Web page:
9) Your Valuables

This category is equally broad, as it really depends upon what you consider valuable. Our rule of thumb: If it’s anything you’d prefer to store in a safety deposit box or safe at a bank, it does not belong in a storage unit. Our recommended items to leave out include:

  • Money
  • Antiques / Crystal / Precious Stones or Gems
  • Art Collections
  • Silver and Silverware
  • Cameras
  • Coin Collection
  • Oriental Rugs

10) Miscellaneous Items

Finally, there are simply some items that storage facilities do not want in their unit. And yes, while different companies have different rules, our research discovered a few key common items worth mentioning:

  • Stolen Items: This should be self-explanatory.
  • Uninsured / Unregistered Vehicles: If it’s your vehicle, it should be registered, and if it’s not yours, see the prior item on this list.
  • More than Four Tires: It is quite cost-prohibitive for a storage unit facility to dispose of tires if you abandon your storage unit.
  • Your Place of Employment: As in, you can store the items you sell on Etsy in your unit, but you can’t use the unit as the place where you physically transact business.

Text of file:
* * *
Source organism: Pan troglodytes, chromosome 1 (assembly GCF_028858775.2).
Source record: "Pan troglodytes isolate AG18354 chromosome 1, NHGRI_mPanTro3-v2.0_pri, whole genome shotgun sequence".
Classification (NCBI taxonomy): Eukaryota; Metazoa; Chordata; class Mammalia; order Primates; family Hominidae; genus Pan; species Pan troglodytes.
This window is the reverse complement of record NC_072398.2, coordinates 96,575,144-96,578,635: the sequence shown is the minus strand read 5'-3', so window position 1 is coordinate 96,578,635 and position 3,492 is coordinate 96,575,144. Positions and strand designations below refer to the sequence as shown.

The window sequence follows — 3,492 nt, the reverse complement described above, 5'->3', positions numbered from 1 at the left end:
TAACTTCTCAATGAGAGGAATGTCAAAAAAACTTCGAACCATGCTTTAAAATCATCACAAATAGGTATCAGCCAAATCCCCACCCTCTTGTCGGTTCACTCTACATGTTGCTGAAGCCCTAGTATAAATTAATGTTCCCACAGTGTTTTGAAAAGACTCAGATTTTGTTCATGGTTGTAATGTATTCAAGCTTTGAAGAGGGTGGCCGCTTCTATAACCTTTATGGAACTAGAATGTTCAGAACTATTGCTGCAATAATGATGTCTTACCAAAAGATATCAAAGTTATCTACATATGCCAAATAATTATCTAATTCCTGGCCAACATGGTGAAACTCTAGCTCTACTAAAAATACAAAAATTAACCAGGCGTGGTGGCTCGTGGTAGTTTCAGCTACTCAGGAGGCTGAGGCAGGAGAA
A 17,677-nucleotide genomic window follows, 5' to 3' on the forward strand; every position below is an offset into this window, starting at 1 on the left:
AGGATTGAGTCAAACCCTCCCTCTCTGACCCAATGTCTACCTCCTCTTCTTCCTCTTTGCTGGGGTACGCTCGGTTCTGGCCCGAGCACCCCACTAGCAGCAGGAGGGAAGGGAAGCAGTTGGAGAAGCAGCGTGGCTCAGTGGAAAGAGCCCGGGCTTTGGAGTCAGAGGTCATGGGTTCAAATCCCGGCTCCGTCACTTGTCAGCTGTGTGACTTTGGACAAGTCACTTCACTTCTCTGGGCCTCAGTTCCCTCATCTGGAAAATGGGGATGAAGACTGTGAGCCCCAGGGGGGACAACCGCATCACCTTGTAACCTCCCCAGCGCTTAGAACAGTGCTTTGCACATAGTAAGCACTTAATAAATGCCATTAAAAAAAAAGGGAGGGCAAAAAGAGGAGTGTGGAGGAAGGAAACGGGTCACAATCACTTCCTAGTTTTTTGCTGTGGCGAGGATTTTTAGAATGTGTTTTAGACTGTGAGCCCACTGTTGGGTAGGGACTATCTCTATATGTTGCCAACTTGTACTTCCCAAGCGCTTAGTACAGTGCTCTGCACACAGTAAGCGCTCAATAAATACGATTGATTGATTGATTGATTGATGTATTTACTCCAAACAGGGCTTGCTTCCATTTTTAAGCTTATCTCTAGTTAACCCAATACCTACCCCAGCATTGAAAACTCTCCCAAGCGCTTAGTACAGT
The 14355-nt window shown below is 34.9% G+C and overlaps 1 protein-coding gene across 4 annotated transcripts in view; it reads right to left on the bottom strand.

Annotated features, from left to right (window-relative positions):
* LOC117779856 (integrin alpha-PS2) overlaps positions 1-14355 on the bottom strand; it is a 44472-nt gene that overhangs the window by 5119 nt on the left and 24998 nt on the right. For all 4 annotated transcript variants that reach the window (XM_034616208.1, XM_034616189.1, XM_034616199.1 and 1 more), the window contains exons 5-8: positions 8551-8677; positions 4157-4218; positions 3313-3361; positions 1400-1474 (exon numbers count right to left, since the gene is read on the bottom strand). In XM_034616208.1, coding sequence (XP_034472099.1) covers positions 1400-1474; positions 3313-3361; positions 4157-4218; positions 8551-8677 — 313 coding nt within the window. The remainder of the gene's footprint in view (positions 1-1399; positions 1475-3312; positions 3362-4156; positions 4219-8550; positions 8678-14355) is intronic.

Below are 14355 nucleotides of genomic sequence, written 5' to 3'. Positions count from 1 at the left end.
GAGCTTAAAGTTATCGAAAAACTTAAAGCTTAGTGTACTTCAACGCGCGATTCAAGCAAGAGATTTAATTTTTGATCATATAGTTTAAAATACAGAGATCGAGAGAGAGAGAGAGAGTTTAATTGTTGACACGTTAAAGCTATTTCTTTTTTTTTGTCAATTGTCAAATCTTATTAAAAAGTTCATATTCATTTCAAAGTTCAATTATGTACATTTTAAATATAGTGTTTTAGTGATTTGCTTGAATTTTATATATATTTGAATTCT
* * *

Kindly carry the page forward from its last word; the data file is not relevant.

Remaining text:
• Drugs: This specifically means prescription medication (even if it’s yours), as it’s subject to all sorts of laws about access and security.
  • Medical Supplies: Much like the previous item, there are lots of laws on the books regarding medical supply storage, so you will need specific permission from your facility and access to a top-notch climate-controlled storage unit.

Ultimately, while the specific items on your average “Do Not Store” list will vary from one storage unit facility to the next, the basic principles will always boil down to one core concept: Safety First.

Happy Storing!